Monday, 24 June 2013

What is allowed to be?

The main Finnish newspaper, Helsingin Sanomat publishes a controversial comic, Fingerpori. It is an awesome piece of culture, and offensive on multiple levels, but sadly, most jokes are based on wordplay, so I cannot share the joy with my non-Finnish-speaking friends.

But today they have a joke which works both in Finnish and in German:

Wittgenstein am Imbiss:
"Was darf es sein?"
"Die Frage ist sinnlos."

In English it doesn't work:
Wittgenstein at a hotdog stand:
"What is allowed to be?" "What is allowed to be it?" (This is a slightly old-fashioned (at least in Finnish) way to ask what the customer would like to have.)
"The question makes no sense."

Thursday, 6 June 2013

With false friends like this, I don't need enemies

To get this blog back on track, we'll have a look at words which have different meanings in different languages in a way that might bring unintentional comedy into your life.

persze in Hungarian: of course & perse in Finnish: ass

I had a Hungarian colleague in Finland, and he told this story: He was sitting on a bus, talking on the phone with his mom, going like "persze, persze" (of course, of course) in a bored tone of voice. An older Finnish lady was giving him the most angry and confused looks for saying "ass, ass" in a public place.

latte in Italian: milk & Latte in German: block of wood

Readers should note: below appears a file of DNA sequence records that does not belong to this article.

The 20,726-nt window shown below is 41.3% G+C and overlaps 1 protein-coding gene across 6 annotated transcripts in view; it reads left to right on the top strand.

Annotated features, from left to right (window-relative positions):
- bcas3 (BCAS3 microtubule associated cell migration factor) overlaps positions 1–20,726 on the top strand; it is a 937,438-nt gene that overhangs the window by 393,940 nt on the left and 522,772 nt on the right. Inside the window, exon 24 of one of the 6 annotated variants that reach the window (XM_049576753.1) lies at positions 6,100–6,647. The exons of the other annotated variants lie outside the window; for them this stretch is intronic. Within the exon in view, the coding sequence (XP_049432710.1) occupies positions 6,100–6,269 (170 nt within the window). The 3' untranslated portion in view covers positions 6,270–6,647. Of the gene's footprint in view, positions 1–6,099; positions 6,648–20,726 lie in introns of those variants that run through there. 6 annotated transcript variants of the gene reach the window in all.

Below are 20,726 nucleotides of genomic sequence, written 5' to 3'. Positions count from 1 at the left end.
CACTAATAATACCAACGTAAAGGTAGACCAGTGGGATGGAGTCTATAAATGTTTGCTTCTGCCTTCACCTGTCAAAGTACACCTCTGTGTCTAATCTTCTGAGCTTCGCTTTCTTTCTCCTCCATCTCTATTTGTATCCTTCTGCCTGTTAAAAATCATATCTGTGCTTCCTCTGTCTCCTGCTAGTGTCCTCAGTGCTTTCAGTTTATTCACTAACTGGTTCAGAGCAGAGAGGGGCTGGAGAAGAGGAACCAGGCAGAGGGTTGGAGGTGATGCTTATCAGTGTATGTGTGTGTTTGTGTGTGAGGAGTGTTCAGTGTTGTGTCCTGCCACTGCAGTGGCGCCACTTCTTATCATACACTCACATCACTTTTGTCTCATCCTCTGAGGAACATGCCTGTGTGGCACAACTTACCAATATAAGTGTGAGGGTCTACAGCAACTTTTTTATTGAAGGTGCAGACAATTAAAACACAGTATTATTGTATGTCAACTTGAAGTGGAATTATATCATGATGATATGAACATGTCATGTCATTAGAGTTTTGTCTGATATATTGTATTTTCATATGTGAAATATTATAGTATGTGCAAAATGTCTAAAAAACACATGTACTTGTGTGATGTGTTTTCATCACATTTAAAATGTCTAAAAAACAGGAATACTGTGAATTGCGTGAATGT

It's a bit hard to explain what "Latte" exactly means. As far as I know, a very close Finnish translation would be "parru". The closest English translation I can come up with would be "block of wood", in the context of male genitalia. For example, "Morgenlatte" is "morning wood".

So, in Germany you need to be careful to order a "Cafe Latte" or "Latte Macchiato". If you order just "eine Latte", you might not get what you wanted. Or what do I know.


... or a Latte?

Additional information: My colleagues kindly pointed out that "Latte" is in fact not this thick piece of wood, but a thin one, which is used e.g., between walls and floors (in English "lath", in Finnish "rima"). So here the German language and the Finnish language differ; in Finnish the double meaning is only associated with the thick type.

More information here:

ficka in Swedish: pocket & ficken in German: to fuck

This one is best explained in pictures.

A "pocket info" we saw in some office in Finland (note the relevant picture) which we thought might amuse our German friends:

(Swedish is the second official language in Finland, so brochures like this are in both languages.)

Ficklampa ("pocket lamp" = flashlight)...

... or a ficklampa?

pussi in Finnish: bag & pussy in English

And now I've reached the point of "I better stop now. Right. Now."